The Next Generation Science Standards have been a tough sell to the kindergarten community, much more so than the new ELA and math standards. For some of us, it’s the comparison between what was asked of us and what is now asked of us that makes the new standards so tough to swallow. For one thing, we’re going from “plants and animals meet their needs in different ways (WA State EALRs, 2010)” to “use a model to represent the relationship between the needs of different plants or animals (including humans) and the places they live (NGSS, K-ESS3-1).” The skills may not sound too different from an outsider’s perspective, but for children who have never been to preschool, children who have never had social experiences before K, and children who don’t speak a lick of English, this is a herculean task.
For some, the challenge between what is and what has been is not the issue. It’s the mindset of fitting in yet another crucial subject area into an already jam-packed schedule. Kindergartens around the state were half-day until just a few years ago, so the culture of kindergarten has had to change drastically in order to accommodate the giant “to do” list of CCSS. Think back to when you were in kindergarten. The majority of kindergarten learning has traditionally been social & emotional skills, along with beginning literacy and math concepts. Now, kindergarten is the new first grade. While we still may be divided on whether or not the new standards are appropriate, there is no need to throw in the towel. We can still reach rigor with some of the same awesome strategies we have been using all along.
One of my favorite science strategies is from GLAD, called Observation Charts. We use photographs to put themed charts together as a class (which helps us practice some pre-primary skills, such as classifying). When the charts are finished, we are able to hang them around the room and use them for the duration of our unit. Today was day 1 of our insect unit. The kids were instructed to go around the room and make observations. They had to sketch one thing they thought was interesting and write down one question they had.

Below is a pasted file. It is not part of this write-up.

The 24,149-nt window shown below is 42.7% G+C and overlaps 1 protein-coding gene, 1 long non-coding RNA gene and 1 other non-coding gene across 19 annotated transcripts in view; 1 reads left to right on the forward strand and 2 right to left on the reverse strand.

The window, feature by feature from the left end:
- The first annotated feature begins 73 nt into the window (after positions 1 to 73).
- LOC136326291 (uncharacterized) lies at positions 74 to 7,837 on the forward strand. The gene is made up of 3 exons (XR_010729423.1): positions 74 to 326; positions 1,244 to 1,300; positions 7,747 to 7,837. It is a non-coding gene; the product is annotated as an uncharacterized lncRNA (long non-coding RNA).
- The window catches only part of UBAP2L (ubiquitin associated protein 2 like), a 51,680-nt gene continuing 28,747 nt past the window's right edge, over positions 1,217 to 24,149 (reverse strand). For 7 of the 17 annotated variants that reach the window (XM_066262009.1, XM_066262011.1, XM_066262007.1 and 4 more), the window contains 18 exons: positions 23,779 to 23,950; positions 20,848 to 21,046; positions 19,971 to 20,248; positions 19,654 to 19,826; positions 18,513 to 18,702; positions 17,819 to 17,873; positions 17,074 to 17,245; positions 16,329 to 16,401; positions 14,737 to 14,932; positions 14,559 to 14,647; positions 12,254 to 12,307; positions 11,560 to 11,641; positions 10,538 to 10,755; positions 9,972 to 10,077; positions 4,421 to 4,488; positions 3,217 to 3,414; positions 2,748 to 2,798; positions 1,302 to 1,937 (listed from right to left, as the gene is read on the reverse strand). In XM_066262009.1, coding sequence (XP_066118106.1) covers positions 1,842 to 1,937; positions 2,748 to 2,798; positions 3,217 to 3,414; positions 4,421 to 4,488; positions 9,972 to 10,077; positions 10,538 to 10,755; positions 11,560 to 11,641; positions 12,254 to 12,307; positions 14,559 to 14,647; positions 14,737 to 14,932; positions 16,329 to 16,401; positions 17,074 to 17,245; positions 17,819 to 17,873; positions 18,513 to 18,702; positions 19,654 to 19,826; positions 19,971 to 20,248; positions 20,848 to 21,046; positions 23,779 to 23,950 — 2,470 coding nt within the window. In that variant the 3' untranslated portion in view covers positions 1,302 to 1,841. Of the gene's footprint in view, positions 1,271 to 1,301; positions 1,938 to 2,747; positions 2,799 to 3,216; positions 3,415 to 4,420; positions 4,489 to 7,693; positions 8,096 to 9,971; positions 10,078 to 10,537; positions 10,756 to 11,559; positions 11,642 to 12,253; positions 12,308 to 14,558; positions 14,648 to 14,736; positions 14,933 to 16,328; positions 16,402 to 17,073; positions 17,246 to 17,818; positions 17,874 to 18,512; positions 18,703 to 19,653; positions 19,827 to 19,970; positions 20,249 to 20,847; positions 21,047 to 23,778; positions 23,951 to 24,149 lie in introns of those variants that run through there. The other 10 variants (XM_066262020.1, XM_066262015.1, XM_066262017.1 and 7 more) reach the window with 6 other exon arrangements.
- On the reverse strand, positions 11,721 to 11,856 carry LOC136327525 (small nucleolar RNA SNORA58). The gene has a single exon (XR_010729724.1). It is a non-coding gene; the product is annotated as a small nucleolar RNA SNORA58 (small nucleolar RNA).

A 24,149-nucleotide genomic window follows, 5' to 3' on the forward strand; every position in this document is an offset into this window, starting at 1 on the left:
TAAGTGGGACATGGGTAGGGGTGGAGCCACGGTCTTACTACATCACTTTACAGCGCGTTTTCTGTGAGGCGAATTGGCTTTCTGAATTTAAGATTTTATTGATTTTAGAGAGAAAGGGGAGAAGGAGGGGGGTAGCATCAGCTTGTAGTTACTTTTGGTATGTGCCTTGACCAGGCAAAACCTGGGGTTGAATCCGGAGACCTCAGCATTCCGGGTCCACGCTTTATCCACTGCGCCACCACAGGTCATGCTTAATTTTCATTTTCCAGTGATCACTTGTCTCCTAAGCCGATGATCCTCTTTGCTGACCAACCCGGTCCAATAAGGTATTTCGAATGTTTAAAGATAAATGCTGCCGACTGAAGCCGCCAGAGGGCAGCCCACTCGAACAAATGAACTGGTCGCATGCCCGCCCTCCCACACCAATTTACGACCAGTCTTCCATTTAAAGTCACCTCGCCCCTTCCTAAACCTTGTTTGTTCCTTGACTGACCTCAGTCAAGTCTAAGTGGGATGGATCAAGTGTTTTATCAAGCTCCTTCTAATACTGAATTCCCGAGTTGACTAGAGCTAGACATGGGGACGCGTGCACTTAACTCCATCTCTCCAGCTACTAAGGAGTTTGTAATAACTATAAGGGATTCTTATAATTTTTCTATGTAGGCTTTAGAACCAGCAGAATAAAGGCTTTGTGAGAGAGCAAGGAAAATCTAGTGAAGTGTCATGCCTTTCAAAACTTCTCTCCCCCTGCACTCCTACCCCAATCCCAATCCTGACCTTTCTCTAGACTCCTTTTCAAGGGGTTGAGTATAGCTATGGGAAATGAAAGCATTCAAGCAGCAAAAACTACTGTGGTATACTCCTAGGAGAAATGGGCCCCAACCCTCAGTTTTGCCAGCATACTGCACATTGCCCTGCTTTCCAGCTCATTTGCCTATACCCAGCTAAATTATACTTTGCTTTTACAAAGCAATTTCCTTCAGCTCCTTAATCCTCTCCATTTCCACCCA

I’m not going to lie to you– this is hard for us to do, even in May. The kids are experts at sketching by now, but asking questions is a very difficult skill to do on command. Since we are learning the sight word why, they had to begin each question with that word as a guide. Although writing the actual sentences were tricky, I heard lots of great conversation and questions among the kids as they walked around the room and looked at their charts.
Observation charts have been used in primary grades for as long as I can remember in order to help students engage in content-rich discussions. A way to help “step it up” to NGSS might be to theme your charts with things that help define those relationships the standards ask for. Rather than learning brand new ways to teach, I love when old strategies only require a little tweaking in order to help us reach new heights in our teaching.
My dog also has an Instagram, and it's better than anyone's. @mrdarcy_theiggy